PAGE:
Like the old documentary, the new one comes with a companion book, but this time it is directly connected to the television program. Cowritten by Burns and another longtime collaborator, Geoffrey C. Ward, The Vietnam War: An Intimate History is an excellent supplement to the documentary: This large volume is lavishly illustrated with color photographs and strongly, though not exhaustively, researched, sometimes providing more factual detail than appears on the screen.

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In promoting their new documentary, Burns and Novick have described it as an attempt to spur “reconciliation” on the war, bridging old divides in American public opinion. National reconciliation may be an admirable social project—but insofar as the documentary is a work of journalism and historical research, it must be judged by its accuracy in matters of fact and on the strength of its interpretations of cause and effect.

Compared to the 1983 PBS program, Burns and Novick’s documentary is more a popular history, since it, in true Burns style, relies heavily on personal accounts of the war by those who actually fought it on both sides as well as Americans who opposed it. The documentarians elected not to interview surviving political decision-makers, which might have introduced post hoc explanations, but instead relied mostly on primary documents—written accounts and contemporaneous recordings of presidents and congressional leaders discussing their motives and judgments of the war. The oral histories from ordinary participants, complemented by Peter Coyote’s narration, keep the viewer emotionally and intellectually invested in the story as it unfolds. And the video footage and still photographs used to illustrate the documentary are superb—a testament to the decade of work that went into the project. In particular, the footage selected for some of the battle scenes is so vivid and so well stitched together that the viewer may feel tension of the sort usually evoked by a Hollywood war movie rather than a documentary. Lynn Novick and Ken Burns (Photo credit: Dia Dipasupil / Tribeca Film Festival / Getty)

The filmmakers assembled a large number of interviewees with different viewpoints, including veterans of the U.S. armed forces, North Vietnamese citizens and Viet Cong soldiers, and American antiwar protesters. The inclusion of South Vietnamese non-Communists is a welcome innovation, since their voices have generally been excluded from previous documentaries about the war. Many of the oral accounts give long-overdue credit to the bravery and skill of the South Vietnamese soldiers.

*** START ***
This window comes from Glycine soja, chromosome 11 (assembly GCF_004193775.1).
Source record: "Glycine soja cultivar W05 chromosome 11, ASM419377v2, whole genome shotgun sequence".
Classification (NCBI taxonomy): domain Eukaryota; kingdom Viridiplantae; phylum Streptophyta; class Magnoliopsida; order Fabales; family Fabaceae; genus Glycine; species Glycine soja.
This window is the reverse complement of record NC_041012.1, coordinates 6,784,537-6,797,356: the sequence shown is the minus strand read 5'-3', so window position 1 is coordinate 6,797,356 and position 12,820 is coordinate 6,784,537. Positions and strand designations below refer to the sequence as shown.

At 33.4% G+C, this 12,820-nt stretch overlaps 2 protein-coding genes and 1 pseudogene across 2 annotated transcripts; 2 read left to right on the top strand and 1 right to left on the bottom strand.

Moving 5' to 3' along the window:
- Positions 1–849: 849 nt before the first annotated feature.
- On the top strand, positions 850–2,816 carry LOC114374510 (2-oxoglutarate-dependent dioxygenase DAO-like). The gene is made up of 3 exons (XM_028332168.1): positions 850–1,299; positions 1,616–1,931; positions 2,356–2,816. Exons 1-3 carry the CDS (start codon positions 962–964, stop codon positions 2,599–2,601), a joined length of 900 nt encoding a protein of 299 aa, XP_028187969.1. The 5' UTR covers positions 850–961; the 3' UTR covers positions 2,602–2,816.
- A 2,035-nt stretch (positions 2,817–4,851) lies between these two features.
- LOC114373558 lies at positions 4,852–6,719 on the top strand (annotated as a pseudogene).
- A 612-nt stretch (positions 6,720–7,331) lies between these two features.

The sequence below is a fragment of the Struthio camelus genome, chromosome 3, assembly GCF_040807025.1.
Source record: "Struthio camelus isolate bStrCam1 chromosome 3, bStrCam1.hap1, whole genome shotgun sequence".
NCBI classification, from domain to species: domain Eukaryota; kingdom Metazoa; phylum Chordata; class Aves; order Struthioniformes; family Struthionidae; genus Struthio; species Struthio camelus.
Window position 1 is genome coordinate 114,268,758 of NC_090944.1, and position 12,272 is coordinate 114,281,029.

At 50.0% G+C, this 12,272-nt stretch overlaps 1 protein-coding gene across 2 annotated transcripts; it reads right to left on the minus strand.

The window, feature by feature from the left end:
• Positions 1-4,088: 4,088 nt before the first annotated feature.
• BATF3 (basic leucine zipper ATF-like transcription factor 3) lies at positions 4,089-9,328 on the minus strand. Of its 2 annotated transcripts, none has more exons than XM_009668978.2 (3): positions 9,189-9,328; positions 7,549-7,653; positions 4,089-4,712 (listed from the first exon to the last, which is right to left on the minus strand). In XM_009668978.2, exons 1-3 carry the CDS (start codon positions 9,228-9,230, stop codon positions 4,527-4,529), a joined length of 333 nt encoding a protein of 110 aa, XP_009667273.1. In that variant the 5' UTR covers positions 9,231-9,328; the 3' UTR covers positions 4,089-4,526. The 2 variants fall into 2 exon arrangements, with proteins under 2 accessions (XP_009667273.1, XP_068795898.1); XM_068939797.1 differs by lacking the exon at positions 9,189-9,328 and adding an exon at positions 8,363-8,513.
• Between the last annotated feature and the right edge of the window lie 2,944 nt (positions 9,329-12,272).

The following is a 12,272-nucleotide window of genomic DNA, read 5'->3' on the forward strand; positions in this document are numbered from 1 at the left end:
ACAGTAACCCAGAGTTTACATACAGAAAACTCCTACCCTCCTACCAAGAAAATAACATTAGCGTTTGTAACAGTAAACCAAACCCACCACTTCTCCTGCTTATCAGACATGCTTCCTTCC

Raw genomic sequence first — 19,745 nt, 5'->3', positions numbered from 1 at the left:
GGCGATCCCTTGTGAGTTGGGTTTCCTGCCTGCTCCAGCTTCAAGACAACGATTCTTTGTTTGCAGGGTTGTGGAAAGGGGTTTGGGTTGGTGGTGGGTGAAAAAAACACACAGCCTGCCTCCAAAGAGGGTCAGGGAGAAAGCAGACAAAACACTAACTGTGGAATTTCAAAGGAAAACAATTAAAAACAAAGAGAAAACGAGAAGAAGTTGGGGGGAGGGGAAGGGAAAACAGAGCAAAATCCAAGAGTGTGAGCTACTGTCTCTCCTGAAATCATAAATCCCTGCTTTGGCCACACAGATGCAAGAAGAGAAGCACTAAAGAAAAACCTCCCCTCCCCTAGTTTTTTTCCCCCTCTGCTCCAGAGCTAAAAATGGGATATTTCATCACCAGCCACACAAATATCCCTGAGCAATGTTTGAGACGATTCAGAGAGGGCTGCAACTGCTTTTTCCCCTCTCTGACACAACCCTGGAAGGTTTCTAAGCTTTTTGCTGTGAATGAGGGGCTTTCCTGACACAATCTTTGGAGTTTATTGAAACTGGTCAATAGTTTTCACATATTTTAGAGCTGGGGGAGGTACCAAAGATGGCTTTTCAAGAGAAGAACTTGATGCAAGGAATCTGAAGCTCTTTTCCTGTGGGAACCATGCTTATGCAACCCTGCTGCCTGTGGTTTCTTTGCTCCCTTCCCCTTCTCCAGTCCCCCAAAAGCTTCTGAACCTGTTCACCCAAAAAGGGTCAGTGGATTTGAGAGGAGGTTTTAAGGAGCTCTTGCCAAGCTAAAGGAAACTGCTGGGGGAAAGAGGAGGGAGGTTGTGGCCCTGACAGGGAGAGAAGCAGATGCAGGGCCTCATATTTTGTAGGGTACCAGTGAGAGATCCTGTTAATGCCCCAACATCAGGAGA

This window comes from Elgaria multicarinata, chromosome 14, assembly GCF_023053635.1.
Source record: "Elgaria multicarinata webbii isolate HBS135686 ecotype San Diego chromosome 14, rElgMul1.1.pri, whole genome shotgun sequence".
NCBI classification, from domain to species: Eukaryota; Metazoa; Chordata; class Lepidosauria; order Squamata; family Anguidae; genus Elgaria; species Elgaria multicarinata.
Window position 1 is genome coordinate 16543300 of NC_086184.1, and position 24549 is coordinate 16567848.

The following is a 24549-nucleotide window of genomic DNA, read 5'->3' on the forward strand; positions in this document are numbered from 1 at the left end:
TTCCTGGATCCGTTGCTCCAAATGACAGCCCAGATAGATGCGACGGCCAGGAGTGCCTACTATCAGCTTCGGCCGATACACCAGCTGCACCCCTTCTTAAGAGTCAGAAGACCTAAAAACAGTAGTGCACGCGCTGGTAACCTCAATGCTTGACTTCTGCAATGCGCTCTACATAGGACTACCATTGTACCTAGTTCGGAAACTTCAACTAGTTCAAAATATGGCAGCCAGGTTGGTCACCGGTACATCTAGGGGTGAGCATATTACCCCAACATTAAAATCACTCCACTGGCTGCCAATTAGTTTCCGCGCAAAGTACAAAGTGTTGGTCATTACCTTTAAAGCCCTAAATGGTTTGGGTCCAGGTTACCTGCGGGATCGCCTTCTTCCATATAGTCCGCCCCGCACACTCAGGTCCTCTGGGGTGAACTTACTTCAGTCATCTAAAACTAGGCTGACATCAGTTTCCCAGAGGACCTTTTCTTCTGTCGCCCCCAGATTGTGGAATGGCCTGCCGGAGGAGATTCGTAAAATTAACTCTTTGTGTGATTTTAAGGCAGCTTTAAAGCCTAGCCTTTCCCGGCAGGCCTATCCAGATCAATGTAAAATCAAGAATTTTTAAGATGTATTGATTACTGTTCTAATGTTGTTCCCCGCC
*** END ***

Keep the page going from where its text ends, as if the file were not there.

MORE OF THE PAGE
Still, although Burns and Novick deserve credit for including different political viewpoints, their efforts in that direction should not be overstated. In an interview with PBS NewsHour, Burns said:

We made sure there was room for everybody in our film. If you still think the—we should be fighting the Commies there still, you know, there’s the representation of that in our film. If you believe that it was wrong from the very beginning, there are people that will represent that point of view. But, more importantly, all those shades of gray are able to coexist.

Burns’s remark is an exaggeration: Watch the entire series and you will hear no suggestion from anyone that we should still be fighting the “Commies” in Vietnam. Among the 79 interviewees, there were several who thought that the United States should not have abandoned South Vietnam in 1975. To characterize their views the way Burns did is a disparaging misrepresentation, one that reveals a political bias.

Burns and Novick’s documentary, like its 1983 predecessor, includes no interviews with Communist defectors. This is a pity, not least because the North Vietnamese and Viet Cong participants and witnesses who do appear on camera were interviewed in Vietnam, and therefore were under the watchful eye of pro-Communist local intermediaries. They were asked to talk about their personal feelings, but were presumably constrained from speaking too freely, lest they contradict the official government line on the politics of the war. Only one, the writer Bao Ninh, seemed to stray close to the edge of what was politically acceptable. (“In war, no one wins or loses,” he says in the first episode.)